• Zac Francis

Abortion Rights in Latin America

Updated: Jan 25

Trigger warning: This article will discuss abortion, rape, discrimination and gender violence. Feel free to skip this one if you could be affected by these topics.


On 7th September 2021 the Mexico Supreme Court unanimously ruled that criminal penalties for abortion are unconstitutional, marking a historic moment for a country that previously enforced some of the world’s most prohibitive laws against the procedure. This ruling could pave the way for complete decriminalisation of abortions.


Mexico’s ruling follows a series of hard-fought victories for abortion activists across Latin America, proving there is hope for feminist progression within a region rife with historically male-dominated power structures.


However, in numerous Latin American countries, abortion is legal only under extenuating circumstances such as rape or to save the mother’s life. In four countries, El Salvador, Honduras, Nicaragua, and the Dominican Republic, abortion remains illegal under any circumstance.

The burgeoning Latin American feminist movement continues to work tirelessly - not just with regard to abortion, but in striving for equality in all facets of a woman’s life. Other major feminist issues include preventing violence against women and normalising LGBT+ issues in conservative countries such as Brazil and Mexico.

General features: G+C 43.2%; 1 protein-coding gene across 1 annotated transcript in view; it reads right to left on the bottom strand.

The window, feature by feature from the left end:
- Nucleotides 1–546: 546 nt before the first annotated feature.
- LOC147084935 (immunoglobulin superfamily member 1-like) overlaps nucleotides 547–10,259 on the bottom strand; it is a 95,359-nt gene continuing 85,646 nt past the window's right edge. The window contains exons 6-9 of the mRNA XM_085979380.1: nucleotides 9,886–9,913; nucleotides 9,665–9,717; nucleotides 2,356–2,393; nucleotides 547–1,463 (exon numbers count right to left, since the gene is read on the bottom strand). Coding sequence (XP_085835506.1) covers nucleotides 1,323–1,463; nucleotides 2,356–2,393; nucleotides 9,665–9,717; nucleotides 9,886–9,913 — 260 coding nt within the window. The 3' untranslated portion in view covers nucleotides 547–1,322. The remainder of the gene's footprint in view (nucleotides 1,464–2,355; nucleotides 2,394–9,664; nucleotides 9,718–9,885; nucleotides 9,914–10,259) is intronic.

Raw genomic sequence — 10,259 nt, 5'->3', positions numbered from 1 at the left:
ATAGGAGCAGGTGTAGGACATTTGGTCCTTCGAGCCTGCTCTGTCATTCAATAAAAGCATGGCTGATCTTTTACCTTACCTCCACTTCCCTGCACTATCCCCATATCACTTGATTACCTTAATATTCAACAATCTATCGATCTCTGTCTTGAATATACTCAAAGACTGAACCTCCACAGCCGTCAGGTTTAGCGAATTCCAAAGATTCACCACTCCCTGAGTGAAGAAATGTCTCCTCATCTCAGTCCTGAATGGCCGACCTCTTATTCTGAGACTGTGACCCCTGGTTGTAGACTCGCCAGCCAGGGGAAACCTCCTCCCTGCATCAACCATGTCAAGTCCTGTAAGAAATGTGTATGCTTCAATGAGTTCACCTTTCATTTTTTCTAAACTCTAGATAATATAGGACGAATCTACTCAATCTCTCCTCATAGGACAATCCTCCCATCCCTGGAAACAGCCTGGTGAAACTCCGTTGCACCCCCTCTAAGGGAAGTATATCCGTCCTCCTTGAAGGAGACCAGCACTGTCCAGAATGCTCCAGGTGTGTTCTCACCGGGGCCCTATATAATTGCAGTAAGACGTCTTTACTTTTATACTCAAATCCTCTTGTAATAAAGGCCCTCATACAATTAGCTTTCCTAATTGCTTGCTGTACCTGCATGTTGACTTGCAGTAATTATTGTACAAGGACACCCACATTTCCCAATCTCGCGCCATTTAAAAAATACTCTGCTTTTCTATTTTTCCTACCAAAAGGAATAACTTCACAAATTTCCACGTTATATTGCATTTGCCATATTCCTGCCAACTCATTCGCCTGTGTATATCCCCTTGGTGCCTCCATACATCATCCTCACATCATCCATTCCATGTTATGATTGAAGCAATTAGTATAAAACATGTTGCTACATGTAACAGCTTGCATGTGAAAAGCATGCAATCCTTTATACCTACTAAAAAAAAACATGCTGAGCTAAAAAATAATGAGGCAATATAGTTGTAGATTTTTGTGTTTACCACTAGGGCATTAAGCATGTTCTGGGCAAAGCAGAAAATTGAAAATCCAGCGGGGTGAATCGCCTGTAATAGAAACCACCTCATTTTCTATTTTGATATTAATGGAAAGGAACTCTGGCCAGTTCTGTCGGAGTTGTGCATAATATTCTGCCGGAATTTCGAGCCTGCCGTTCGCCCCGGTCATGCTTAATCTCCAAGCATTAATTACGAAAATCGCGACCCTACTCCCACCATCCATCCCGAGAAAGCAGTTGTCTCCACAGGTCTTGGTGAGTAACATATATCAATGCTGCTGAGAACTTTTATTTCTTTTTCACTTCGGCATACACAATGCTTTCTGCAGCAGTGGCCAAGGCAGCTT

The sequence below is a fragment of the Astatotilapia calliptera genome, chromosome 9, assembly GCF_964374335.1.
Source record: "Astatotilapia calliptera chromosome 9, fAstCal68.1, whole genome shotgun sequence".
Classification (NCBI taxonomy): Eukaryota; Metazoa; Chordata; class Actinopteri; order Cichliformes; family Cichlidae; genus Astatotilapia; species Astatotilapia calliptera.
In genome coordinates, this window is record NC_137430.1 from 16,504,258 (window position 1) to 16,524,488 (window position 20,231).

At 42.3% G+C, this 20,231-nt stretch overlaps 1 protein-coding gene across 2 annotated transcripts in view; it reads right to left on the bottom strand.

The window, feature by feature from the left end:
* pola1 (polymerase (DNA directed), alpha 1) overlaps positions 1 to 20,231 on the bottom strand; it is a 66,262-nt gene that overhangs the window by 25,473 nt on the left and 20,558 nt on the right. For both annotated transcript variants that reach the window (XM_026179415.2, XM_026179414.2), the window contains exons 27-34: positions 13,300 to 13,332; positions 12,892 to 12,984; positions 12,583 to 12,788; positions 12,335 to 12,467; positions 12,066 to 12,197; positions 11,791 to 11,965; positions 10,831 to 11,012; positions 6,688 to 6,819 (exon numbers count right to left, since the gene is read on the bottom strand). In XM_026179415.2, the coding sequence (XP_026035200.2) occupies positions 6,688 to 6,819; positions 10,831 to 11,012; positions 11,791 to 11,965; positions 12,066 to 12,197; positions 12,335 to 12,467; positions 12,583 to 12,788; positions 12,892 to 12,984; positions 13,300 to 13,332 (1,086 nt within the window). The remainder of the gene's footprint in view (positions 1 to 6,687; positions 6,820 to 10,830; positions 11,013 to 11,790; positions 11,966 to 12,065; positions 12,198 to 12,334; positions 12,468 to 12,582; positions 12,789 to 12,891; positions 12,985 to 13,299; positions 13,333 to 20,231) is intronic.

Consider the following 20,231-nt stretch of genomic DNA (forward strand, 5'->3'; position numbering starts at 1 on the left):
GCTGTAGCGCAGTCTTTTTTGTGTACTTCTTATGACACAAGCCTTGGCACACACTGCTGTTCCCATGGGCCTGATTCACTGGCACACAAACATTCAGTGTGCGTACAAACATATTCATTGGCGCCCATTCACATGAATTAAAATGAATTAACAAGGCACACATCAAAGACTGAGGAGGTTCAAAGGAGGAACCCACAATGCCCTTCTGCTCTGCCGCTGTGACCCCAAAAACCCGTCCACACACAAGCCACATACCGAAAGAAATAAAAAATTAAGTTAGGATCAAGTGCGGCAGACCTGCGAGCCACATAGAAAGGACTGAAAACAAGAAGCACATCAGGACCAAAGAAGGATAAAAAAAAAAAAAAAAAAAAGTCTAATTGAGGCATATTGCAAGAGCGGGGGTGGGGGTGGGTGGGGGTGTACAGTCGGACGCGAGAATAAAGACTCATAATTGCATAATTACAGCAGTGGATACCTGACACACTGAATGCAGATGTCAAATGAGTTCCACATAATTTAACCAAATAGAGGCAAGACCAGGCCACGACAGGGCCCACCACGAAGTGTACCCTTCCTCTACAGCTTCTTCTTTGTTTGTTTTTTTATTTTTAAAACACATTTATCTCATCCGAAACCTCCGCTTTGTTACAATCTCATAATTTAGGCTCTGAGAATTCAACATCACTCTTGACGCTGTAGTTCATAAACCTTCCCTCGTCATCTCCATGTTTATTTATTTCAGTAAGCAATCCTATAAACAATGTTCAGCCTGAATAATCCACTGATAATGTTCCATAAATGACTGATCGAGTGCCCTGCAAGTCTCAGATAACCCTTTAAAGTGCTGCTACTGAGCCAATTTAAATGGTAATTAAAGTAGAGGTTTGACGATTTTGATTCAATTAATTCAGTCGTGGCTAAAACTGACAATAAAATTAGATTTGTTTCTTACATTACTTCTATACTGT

This article will outline the varying abortion laws throughout Latin America and delve into other major issues facing Latin American women in the 21st century.


The feminist movement and abortion laws in Latin America

In recent years, the tireless efforts of abortion activists have been supplemented by a surge of feminist activism across Latin America.


Back in September 2021, thousands of women took to the streets throughout Latin America to campaign for improved abortion laws. Sporting green scarves—a key symbol of the global movement for decriminalising abortion—and carrying signs reading ‘Right to Decide’ and ‘Legal Abortion Now’, protestors in Chile, El Salvador, Peru, Mexico and Colombia demanded the decriminalisation of abortion and the release of those already imprisoned. El Salvador currently has 18 women imprisoned for crimes related to the procedure.


With the help of social media’s unparalleled ability to organise events and bring people together, the feminist movement has successfully ensured that reproductive rights—along with issues of female political representation and domestic violence—are firmly on the political agenda.



What abortion laws are currently in place in Latin America?


Consisting of 20 countries and 14 dependent territories, Latin America lacks the unification of other regions such as Europe, and abortion laws vary widely across the continent. The region remains a battleground for competing ideas and influences, making it impossible to detail abortion policy as a collective. However, all nations fall into three categories: those where abortion is legal and/or decriminalised, those where it’s permitted only under extenuating circumstances and those where abortion is completely prohibited.